We, the Peoples…
September 15, 2020
Catechesis and the digital culture
September 15, 2020

Suicide – we need to care


By Dr Margaret Nakhid-Chatoor

The month of September is Suicide Prevention Awareness month. Thursday, September 10, was World Suicide Prevention Day and persons in many countries around the world lit a candle at 8 p.m. in remembrance of those who have fallen victim to mental ill-health issues and made the decision to take their own life. The theme for this year is Working together to prevent suicide. Suicide is by definition, an intentional, purposeful act. It is a public health crisis and does not discriminate against class, age, or gender.

If preventive measures are put in place by governments (WHO, 2019), it can be a global and preventable public health concern.

For Trinidad and Tobago, the outlook is very grim as for this year 2020, there have been 74 recorded deaths that are known, 59 males and 15 females. More than 17 males over the age of 60 years chose to end their life, and one wonders if the fear of getting the dreaded coronavirus was a variable in these decisions. Compared to Chicago, USA with a population of 8.8 million people, its suicide figures stood at 58 persons for this same time period whereas T&T has a current population of 1.4 million and our figures are at a high of 74.

Should we care?

Suicide does not happen randomly. Death by suicide happens when pain exceeds one’s resources for coping with the pain. In many instances, most persons want to find some alternative to suicide, and suicidal thoughts, feelings, and behaviours are based on important needs that are perceived as not addressed.

It is a fact that COVID-19 has added new stressors to persons’ lives as many have lost their jobs, their homes or have had to close their businesses.

Intimate partner violence and domestic abuse has increased and persons with pre-existing mental health issues may not have access to their health-care providers or been taking their prescribed medications.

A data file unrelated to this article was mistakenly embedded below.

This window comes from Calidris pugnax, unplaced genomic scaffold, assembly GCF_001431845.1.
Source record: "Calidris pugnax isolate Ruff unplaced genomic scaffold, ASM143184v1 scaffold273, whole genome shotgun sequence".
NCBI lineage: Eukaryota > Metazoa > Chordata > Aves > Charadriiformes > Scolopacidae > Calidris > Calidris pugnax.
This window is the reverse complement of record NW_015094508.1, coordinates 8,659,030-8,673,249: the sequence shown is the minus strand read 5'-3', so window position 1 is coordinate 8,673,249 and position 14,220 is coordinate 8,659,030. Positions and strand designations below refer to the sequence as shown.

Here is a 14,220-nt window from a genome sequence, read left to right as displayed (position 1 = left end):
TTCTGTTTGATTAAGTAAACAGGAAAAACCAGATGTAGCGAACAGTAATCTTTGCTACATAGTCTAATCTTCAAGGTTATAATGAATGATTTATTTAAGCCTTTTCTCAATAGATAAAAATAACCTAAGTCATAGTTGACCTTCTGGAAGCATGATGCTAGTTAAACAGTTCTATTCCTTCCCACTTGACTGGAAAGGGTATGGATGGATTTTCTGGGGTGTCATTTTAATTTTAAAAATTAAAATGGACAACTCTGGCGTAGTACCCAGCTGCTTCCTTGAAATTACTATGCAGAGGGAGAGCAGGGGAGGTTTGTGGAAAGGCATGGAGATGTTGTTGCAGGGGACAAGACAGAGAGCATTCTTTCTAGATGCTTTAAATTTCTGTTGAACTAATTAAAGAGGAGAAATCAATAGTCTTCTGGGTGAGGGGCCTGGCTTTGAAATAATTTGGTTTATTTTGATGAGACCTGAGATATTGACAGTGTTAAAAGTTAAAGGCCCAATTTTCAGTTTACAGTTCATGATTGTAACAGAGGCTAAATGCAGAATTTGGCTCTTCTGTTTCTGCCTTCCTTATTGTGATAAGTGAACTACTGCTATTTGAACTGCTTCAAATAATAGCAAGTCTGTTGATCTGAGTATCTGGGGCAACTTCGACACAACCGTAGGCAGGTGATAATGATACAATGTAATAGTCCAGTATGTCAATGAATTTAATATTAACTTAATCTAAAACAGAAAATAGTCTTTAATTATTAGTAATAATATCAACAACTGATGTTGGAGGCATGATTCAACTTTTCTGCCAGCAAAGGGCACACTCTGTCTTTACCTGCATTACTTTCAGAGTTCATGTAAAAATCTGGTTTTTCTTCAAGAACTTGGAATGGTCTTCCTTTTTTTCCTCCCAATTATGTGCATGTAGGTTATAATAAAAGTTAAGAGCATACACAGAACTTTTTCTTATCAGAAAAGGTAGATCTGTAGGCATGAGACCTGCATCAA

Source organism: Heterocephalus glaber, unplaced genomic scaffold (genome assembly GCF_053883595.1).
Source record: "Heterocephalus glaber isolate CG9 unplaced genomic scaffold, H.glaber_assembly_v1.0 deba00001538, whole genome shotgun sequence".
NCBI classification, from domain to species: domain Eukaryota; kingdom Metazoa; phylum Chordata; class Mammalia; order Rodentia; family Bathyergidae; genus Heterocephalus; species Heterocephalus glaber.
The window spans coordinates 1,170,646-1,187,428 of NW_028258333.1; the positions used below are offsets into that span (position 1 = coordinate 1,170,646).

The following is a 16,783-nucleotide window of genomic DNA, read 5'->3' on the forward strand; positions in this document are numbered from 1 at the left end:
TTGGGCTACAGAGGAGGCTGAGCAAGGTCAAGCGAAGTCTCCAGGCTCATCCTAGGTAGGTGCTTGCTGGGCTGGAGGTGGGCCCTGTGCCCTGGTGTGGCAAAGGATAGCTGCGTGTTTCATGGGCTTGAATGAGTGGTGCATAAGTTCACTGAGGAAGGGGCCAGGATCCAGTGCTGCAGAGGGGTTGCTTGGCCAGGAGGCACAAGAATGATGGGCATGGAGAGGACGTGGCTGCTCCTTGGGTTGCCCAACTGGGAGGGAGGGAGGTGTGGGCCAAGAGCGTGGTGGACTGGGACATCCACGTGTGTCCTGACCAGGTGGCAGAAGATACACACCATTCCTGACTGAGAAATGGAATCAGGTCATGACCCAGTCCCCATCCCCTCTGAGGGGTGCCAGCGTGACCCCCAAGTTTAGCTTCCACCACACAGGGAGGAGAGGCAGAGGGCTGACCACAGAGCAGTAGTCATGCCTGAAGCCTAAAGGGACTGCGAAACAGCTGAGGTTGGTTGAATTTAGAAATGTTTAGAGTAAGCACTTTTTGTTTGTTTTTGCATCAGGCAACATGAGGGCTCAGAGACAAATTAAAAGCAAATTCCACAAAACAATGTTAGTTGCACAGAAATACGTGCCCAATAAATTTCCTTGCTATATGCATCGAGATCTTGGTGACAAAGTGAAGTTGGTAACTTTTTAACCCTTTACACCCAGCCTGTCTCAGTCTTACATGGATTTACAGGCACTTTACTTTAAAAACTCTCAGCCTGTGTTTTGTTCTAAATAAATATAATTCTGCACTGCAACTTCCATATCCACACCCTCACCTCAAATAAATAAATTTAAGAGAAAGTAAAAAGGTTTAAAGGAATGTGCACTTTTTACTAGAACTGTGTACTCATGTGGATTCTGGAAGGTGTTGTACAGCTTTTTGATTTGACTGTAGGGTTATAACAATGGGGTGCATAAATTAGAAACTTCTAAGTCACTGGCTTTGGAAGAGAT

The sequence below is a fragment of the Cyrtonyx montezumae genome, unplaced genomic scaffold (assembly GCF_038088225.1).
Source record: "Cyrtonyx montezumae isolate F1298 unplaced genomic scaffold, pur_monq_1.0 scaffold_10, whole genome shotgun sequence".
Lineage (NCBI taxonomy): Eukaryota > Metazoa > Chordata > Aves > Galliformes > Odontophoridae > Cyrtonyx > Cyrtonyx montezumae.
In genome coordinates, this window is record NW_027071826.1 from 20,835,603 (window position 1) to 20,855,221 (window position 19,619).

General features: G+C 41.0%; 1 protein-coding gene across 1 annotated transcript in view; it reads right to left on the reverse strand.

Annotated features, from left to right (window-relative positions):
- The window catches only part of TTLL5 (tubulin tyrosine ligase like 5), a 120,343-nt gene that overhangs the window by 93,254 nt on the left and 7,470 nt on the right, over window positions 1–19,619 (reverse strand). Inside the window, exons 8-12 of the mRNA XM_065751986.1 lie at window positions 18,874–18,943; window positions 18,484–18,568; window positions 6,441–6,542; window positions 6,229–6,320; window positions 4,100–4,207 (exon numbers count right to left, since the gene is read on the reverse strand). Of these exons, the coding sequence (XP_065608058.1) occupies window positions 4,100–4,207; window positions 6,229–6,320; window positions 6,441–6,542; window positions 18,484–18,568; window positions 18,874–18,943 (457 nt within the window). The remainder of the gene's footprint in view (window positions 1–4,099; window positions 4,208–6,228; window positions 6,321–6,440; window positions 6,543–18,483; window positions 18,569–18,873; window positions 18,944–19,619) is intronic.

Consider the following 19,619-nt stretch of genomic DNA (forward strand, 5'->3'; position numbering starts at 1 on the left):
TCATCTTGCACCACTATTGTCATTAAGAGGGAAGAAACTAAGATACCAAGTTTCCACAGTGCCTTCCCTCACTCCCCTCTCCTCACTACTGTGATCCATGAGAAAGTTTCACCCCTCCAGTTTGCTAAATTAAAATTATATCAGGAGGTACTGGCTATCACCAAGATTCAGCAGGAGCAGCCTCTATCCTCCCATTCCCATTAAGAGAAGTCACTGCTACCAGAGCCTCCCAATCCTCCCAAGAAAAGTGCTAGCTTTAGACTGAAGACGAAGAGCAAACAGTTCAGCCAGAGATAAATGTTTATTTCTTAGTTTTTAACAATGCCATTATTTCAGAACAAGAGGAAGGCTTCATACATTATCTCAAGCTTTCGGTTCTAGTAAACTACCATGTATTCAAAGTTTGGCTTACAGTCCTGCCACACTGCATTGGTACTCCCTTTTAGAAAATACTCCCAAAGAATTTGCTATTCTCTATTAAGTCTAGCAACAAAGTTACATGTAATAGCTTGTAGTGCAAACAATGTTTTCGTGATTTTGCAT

Physical distancing and social isolation, while protecting physical health, are also key factors which endanger mental health and increase the risk of self-harm, suicide ideation, and suicide.

The IASP (International Association for Suicide Prevention) June 2020, the world’s leading organisation on suicide prevention has stated, “The COVID-19 pandemic has impacted all aspects of people’s lives, relationships, health and well-being—and will continue to do so for the foreseeable future. During public health emergencies, it is vital that mental health and suicide prevention remain priorities. Reports of high levels of anxiety and psychological distress have significantly increased in recent weeks in response to the evolving pandemic and the severe social control measures introduced by governments across the globe to suppress the virus. It is important that we all as individuals do what we can to look after ourselves and each other”.

Let us work together to prevent suicide. Community efforts are needed here—the alert person who has not seen his neighbour for days and goes looking for him with a listening ear and sound advice; the parent who notices the daughter or son’s withdrawal and actively seeks help from a mental-health provider and so on.

Individuals who die by suicide have often been struggling with serious problems such as depression, social distress and unemployment, alcoholism, and other forms of abuse.

Taking one’s life is not the way to deal with a challenge but in most instances, the persons who do so are not thinking clearly or rationally. Another important risk factor is a previous suicide attempt which may have been ignored by family members and classified as attention-seeking behaviour.

Not everyone is resilient and can face the storms of life with positivity. Let us be vigilant and pay attention to those most vulnerable among us—without rancour or blame, judgement, or disdain.

Learn to recognise the warning signs (wanting to die, talking about being a burden to others; feelings of sadness, hopelessness, and unbearable pain; withdrawal, taking risks, eating or sleeping more or less; alcohol and substance use more often), and make sure your friend or family members get the care that they need.

Visit www.psychologytt.org and press the red button. We are still here for you during this pandemic. Be safe.


Dr Nakhid-Chatoor is a clinical and educational psychologist, and immediate past President of the Trinidad and Tobago Association of Psychologists (TTAP).